From newspapers and television to email, the internet and text messaging, there are ever increasing media conduits for the news. Bringing media figures and scholars to debate the shifting relations between today's media and contemporary language, this text investigates how developments in world media have affected and been affected by, language.
New Media Language brings leading media figures and scholars together to debate the shifting relations between today's media and contemporary language. From newspapers and television to email, the Internet and text messaging, there are ever increasing media conduits for news. This book investigates how developments in world media have affected, and been affected by, language. Exploring a wide range of topics, from the globalization of communication to the vocabulary of terrorism and the language used in the wake of September 11, New Media Language looks at the important and wide-ranging implications of these changes. From Malcolm Gluck on wine writing, to Naomi Baron on email, the authors provide authoritative and engaging insights into the ways in which language is changing, and in turn, changes us. With a foreword by Simon Jenkins, New Media Language is essential reading for anyone with an interest in today's complex and expanding media.
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'Refreshingly, none of the contributors descends to the banal claim that "9/11 changed everything".' - Times Higher Education Supplement
'This collection of essays ... sheds light on the way language develops in all societies and times. I recommend this collection to anyone interested in the subtle links between the global economy and the intimacies of personal expression.' - Times Higher Education Supplement
'The strength and value of this volume lie in the diversity of its individual articles, written by an interesting mix of scholars and media professionals.' -Linguist List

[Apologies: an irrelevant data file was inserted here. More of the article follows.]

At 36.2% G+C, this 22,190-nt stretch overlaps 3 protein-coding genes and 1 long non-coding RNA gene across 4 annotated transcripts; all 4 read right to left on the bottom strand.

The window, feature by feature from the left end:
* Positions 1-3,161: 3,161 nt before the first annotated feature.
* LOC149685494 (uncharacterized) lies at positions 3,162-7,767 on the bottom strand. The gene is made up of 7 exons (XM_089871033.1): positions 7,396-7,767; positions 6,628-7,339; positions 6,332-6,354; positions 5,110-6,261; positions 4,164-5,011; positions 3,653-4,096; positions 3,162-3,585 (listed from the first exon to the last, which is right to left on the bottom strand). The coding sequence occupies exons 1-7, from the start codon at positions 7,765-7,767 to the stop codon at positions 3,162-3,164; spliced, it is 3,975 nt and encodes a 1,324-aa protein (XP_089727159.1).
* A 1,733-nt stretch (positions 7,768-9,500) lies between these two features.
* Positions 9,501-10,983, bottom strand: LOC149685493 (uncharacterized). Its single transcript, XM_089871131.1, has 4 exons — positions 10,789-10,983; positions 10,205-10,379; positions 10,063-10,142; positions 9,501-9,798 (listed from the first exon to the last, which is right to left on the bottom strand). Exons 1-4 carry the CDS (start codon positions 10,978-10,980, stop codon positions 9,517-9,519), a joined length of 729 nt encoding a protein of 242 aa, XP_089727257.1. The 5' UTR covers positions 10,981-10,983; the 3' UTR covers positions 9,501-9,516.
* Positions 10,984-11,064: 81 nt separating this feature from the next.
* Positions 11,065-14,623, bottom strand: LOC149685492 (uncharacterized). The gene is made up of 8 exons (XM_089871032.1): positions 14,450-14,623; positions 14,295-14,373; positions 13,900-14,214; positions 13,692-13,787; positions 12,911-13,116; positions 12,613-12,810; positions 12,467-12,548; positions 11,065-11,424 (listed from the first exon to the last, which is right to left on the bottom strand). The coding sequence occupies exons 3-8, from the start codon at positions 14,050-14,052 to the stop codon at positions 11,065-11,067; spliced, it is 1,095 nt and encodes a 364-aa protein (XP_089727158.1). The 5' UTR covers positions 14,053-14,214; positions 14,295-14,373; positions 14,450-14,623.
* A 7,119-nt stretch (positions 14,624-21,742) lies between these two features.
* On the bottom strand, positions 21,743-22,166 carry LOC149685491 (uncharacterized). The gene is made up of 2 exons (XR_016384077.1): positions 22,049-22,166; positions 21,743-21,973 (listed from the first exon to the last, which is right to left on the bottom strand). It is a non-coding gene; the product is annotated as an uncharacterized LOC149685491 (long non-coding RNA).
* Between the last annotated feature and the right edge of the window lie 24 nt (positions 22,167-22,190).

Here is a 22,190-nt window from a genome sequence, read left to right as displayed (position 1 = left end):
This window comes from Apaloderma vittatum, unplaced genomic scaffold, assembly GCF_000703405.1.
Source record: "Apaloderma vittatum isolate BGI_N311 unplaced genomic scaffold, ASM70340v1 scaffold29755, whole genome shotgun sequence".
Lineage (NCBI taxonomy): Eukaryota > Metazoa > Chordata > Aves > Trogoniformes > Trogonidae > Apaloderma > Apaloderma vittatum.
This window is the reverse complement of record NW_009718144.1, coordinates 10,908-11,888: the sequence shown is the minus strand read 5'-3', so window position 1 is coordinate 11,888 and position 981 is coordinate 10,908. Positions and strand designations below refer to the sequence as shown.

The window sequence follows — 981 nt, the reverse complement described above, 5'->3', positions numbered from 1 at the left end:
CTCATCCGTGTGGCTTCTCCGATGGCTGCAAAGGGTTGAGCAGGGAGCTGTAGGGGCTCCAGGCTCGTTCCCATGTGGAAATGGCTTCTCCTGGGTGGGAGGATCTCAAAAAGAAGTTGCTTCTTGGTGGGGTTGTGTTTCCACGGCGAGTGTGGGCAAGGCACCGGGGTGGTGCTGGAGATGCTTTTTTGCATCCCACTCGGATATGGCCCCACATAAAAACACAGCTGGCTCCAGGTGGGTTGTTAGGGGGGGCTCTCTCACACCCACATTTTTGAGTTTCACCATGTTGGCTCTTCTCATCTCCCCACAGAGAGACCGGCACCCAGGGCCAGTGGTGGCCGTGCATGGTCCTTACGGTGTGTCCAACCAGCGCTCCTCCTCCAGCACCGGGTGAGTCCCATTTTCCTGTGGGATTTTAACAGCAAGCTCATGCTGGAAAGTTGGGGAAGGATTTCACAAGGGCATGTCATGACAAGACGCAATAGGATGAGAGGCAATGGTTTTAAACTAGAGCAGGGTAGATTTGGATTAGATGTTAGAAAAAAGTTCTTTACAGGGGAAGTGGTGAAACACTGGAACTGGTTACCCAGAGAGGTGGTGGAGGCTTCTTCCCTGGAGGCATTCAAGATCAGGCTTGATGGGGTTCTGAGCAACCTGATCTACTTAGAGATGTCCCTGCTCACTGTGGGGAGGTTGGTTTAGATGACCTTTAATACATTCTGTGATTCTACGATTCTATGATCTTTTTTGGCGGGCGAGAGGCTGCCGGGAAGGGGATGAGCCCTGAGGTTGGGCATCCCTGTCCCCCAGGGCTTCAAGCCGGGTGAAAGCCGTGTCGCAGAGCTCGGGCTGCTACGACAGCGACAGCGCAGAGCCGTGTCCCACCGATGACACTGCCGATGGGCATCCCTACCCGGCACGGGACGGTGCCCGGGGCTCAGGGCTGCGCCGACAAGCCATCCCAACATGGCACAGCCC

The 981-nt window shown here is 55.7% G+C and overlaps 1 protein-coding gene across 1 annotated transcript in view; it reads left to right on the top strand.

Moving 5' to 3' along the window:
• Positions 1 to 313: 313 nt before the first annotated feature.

'A comprehensive guide to media discourse ... The overview of media language that this text provides makes it useful to linguists as well as journalists and public relations professionals.' - Language
Table of Contents
List of contributors, Foreword by Simon Jenkins, Acknowledgements, Introduction, Jean Aitchison and Diana Lewis, I. Modern media discourse, 1. Poles apart: globalisation and the development of news discourse across the 20th century Allan Bell 2. Modern media myths Raymond Snoddy, 3.Globalizing 'communication' Deborah Cameron, 4.The new incivility: threat or promise? Robin Lakoff, 5. Parochialising the Global: language in the British Tabloid Press Martin Conboy; II. Modes of the media 6. Reporting, reportage and literature John Carey, 7. Speaking to Middle England: Radio Four and its listeners, David Hendy, 8. Literacy and the new media: vita brevis, lingua brevis Angela Kesseler and Alexander Bergs, 9. Why email looks like speech: proofreading, pedagogy, and public face Naomi Baron, 10. Online news: a new genre? Diana Lewis; III. Representation and models, 11. Writing wine columns Malcolm Gluck, 12. Rhetoric, bluster and on_line gaffes: The tough life of a White House spin_doctor Alan Partington, 13. Politics is Marriage and Show Business: A View From Recent Taiwanese Political Discourse Jennifer Wei, 14. 'Emotional DIY' and Proper Parenting in Kilroy Nuria Lorenzo-Dus, 15. Language and American 'good taste': Martha Stewart as mass media role model Catherine Evans Davie; IV. The effect of the media on language, 16. Noun phrases in media texts: a quantificational approach Yibin Ni, 17. Economy vs. explicitness: the evolution of increasingly dense nominal styles in newspaper language Douglas Biber, 18. Newspapers and neologisms John Ayto, 19. Reliable authority. Tabloids, film, e-mail, and speech as sources for dictionaries, John Simpson, 20. From Armageddon to War: the vocabulary of terrorism Jean Aitchison, Index
New Media Language by Jean Aitchison
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